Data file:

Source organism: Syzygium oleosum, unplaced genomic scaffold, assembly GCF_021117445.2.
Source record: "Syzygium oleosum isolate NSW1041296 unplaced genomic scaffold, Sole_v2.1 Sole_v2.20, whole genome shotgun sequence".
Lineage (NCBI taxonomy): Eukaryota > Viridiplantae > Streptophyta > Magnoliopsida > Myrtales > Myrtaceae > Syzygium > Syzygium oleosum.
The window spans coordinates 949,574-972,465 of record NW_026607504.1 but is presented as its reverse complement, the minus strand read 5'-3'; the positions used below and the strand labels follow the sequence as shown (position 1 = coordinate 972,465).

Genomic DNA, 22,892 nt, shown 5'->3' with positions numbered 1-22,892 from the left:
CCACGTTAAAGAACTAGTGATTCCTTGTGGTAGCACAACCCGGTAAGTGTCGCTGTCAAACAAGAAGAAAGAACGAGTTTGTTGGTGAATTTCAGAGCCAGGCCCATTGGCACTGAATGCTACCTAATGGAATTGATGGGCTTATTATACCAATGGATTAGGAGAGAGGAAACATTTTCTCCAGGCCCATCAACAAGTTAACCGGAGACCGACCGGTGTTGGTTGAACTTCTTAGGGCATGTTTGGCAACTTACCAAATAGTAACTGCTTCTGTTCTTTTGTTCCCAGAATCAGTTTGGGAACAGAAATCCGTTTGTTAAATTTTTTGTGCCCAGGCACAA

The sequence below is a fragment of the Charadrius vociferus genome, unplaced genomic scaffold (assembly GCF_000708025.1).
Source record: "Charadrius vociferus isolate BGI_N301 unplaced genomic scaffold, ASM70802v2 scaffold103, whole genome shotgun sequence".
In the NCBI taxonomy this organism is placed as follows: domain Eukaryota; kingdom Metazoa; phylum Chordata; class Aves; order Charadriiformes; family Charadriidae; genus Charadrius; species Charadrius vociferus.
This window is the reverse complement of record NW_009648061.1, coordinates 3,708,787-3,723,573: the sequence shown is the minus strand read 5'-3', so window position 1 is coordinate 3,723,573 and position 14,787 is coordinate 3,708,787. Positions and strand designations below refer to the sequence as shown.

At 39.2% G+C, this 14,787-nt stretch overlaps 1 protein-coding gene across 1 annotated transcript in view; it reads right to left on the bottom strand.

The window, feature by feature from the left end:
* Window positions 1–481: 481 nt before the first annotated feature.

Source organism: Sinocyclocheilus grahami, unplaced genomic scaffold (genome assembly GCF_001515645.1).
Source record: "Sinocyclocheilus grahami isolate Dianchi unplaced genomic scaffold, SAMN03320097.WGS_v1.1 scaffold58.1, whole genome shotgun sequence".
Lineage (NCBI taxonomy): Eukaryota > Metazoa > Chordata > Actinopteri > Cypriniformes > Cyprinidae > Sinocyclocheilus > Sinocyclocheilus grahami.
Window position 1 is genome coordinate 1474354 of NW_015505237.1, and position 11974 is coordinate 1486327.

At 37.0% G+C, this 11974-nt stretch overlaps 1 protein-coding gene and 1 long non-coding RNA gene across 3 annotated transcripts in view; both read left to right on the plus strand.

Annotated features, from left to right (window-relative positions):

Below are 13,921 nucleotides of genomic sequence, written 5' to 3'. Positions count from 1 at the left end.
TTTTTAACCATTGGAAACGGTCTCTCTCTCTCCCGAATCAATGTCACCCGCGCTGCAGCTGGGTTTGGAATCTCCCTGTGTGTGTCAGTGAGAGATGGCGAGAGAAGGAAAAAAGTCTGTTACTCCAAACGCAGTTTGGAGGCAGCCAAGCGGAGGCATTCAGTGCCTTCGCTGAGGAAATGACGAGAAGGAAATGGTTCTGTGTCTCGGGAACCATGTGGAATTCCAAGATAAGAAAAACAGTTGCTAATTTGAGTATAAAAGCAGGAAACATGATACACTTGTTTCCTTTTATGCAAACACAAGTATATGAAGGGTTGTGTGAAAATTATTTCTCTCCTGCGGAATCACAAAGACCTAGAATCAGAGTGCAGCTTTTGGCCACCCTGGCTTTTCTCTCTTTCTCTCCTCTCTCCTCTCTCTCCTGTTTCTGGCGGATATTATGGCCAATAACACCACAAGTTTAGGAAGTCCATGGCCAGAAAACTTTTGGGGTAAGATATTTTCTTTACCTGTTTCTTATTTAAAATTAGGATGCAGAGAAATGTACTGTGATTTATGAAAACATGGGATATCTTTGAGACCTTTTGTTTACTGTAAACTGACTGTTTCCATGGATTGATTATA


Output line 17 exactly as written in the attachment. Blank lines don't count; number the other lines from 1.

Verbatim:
Window position 1 is genome coordinate 1474354 of NW_015505237.1, and position 11974 is coordinate 1486327.